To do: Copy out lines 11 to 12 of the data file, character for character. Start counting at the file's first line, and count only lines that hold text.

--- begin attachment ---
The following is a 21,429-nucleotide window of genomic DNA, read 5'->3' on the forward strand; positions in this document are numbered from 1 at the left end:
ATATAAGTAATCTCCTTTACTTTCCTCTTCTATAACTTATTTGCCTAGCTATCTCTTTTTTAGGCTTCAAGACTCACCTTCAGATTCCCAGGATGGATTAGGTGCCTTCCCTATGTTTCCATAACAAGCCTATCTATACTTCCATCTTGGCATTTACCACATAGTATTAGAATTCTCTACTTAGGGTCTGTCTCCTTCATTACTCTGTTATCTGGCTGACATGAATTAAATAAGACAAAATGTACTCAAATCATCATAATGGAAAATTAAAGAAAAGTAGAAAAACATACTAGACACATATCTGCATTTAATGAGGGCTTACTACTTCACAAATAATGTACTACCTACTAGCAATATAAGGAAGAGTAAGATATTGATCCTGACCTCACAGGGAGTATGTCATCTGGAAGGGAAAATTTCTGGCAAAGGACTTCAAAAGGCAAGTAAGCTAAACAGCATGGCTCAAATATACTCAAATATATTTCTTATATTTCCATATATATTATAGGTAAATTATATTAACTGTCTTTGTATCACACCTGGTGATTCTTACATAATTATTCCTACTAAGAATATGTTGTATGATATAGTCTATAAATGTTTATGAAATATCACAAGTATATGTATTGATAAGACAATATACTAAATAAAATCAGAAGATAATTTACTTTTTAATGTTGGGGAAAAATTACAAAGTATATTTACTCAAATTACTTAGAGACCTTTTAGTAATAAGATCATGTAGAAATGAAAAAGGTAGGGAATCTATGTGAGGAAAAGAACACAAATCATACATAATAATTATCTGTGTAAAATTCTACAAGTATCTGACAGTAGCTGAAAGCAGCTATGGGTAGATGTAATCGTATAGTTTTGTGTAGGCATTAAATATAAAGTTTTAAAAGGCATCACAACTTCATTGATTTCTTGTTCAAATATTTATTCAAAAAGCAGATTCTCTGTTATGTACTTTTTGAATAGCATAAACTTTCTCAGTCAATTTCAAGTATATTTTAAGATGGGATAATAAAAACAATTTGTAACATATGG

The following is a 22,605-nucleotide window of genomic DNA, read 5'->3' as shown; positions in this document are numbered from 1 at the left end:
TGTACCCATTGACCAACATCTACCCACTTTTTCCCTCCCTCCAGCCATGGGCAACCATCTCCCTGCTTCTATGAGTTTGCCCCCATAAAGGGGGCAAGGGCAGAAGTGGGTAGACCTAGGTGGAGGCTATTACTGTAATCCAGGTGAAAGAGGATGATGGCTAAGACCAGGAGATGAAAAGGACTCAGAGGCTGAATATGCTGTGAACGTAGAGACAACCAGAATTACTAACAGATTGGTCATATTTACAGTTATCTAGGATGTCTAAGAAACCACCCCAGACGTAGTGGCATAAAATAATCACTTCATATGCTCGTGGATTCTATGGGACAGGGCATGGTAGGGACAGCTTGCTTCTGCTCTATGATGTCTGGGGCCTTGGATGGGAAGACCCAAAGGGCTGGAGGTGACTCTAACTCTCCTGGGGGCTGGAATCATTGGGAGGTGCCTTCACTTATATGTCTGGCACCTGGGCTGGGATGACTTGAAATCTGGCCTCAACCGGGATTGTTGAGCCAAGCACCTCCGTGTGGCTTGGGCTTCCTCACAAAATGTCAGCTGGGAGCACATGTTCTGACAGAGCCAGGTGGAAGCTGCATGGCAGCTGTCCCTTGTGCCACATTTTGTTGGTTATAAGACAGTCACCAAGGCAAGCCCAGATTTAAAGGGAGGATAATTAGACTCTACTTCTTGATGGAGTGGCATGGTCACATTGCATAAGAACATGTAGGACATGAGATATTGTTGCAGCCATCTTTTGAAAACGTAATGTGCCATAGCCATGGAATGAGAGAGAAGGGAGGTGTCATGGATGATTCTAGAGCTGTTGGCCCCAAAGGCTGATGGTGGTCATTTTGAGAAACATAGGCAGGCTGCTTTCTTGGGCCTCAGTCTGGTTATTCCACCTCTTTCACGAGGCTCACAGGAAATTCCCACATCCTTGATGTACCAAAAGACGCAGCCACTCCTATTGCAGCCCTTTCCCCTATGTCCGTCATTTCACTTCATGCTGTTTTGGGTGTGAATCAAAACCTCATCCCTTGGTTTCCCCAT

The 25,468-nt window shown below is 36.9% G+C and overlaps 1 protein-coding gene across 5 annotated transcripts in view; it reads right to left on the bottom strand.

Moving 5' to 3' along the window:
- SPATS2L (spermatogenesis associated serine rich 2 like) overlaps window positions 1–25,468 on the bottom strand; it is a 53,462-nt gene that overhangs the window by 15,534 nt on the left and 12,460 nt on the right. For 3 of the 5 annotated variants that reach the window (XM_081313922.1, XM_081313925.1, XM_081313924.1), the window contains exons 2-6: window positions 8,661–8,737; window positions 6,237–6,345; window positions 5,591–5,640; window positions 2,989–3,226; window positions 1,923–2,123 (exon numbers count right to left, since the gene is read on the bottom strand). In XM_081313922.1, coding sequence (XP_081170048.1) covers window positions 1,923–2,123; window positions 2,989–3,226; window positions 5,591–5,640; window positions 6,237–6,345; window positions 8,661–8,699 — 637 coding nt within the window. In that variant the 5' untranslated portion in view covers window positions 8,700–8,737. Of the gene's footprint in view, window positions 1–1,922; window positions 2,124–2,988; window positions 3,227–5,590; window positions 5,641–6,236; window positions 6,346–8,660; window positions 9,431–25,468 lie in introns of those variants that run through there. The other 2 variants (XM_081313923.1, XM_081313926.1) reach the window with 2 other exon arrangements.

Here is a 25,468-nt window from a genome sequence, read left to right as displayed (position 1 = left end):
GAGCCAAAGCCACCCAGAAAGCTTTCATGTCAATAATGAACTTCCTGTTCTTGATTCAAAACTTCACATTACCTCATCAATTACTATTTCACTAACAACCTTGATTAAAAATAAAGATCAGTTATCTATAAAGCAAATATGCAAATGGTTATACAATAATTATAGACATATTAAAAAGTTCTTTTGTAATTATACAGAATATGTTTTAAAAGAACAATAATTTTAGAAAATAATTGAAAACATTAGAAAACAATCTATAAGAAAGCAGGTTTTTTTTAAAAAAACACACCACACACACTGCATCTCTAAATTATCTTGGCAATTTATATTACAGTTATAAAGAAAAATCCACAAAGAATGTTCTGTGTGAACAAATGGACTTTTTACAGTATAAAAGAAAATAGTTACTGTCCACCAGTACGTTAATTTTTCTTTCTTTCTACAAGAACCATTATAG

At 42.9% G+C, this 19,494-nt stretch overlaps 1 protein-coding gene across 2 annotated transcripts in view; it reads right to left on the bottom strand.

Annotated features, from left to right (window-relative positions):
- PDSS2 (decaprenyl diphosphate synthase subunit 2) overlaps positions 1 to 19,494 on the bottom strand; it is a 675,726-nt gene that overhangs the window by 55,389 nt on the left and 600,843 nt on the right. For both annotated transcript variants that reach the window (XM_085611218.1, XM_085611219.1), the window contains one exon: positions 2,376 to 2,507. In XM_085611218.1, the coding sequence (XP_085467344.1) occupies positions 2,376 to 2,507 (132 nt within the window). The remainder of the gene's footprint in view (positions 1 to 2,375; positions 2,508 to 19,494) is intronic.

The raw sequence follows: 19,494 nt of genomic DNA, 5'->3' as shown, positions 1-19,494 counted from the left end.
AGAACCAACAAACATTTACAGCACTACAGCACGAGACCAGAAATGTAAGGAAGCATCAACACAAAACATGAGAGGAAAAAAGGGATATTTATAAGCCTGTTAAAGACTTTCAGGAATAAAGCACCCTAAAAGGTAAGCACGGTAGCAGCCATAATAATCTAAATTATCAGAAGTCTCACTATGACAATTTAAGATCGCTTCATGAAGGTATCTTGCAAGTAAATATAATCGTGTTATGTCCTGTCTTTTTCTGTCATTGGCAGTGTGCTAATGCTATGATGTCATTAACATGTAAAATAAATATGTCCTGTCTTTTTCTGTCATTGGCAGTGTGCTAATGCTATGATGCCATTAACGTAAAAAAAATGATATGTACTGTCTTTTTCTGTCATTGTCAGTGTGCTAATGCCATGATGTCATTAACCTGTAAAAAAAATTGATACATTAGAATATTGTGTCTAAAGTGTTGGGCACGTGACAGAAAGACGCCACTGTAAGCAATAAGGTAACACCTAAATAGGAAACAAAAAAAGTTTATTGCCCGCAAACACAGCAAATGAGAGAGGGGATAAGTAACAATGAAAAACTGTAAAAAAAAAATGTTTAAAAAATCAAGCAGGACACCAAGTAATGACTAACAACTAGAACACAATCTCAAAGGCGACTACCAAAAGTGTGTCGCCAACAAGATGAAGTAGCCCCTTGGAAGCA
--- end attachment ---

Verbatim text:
Annotated features, from left to right (window-relative positions):
- PDSS2 (decaprenyl diphosphate synthase subunit 2) overlaps positions 1 to 19,494 on the bottom strand; it is a 675,726-nt gene that overhangs the window by 55,389 nt on the left and 600,843 nt on the right. For both annotated transcript variants that reach the window (XM_085611218.1, XM_085611219.1), the window contains one exon: positions 2,376 to 2,507. In XM_085611218.1, the coding sequence (XP_085467344.1) occupies positions 2,376 to 2,507 (132 nt within the window). The remainder of the gene's footprint in view (positions 1 to 2,375; positions 2,508 to 19,494) is intronic.